In the Oct. 21st issue of The Famuan, I admit that I was both excited and disheartened at what I read.
My excitement was rooted from the tribute to Dr. William P. Foster.
However, the disgruntlement stemmed from the editorial written by Derrick McMahon titled “Band marches to sexist rhythm.”
As a member of the Marching “100”, and having been in the ranks for three years, I think it is safe to say that the content of the editorial is wrong.
The moment this issue hit newsstands around campus, I sent my band director Dr. Julian E. White a text message requesting he pick up a copy to look at the article on Dr. Foster.
I had not known yet of the article displacing the reputation of the world-famous Marching “100.”
Dr. White later responded saying he liked the Dr. Foster profile, but he also expressed concern about the editorial.
He said the article was wrong and that it was not good editorial practice to publish without researching facts first.
Throughout that day I was approached several times with good and bad feedback.
Fellow band members were obviously very upset.
Fact is, there are several female officers and leaders in the band and even on the band staff.
The Marching “100” does not restrict females from being a drum majors, or holding any other positions.
Sexism is a bridge that the “100” crossed decades ago.
In order to be a drum major, certain requirements must be met: A 2.5 GPA, being in good standing with members of the band staff, a height preference of 6 feet, an audition to test musical abilities, and the completion of rigorous physical training.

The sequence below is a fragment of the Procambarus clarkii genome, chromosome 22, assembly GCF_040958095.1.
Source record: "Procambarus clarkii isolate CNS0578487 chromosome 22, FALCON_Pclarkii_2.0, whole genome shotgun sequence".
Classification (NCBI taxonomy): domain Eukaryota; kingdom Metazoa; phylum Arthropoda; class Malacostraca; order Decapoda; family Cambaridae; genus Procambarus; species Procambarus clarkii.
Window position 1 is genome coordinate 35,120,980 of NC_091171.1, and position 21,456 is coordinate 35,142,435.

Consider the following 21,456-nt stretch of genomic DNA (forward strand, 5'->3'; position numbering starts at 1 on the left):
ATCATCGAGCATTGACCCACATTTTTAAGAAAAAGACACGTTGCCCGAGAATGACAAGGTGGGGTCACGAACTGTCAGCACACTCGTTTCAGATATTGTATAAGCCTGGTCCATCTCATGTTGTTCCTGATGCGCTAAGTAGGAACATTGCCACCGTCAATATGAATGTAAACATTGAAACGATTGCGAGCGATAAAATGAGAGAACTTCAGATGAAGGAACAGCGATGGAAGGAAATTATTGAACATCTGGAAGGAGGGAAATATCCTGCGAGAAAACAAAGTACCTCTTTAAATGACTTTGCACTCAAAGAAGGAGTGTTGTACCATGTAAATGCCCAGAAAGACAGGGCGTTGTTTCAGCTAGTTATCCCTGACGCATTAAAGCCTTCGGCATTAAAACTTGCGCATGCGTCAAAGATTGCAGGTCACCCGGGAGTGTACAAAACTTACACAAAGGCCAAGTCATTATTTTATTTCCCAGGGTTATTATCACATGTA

Once those requirements are met, the door is open for members of the band to audition, be it male or female.
Less than a decade ago, a female went out for the role of drum major.
She passed the academic and musical requirements, but failed to meet the physical aspects.
While she did not become drum major, that is not proof that the Marching “100” is sexist.
The Marching “100” is an equal opportunity organization, and that is a fact.
For 63 years, the Marching “100” has been around the world and made many accomplishments.
Those accomplishments include breaking racial and sexual barriers still present in other music programs across the nation.
“The largest room in the world is the room for improvement”- Anonymous.
Keenan Doanes is a junior photography student from Atlanta. He can be reached at firstname.lastname@example.org.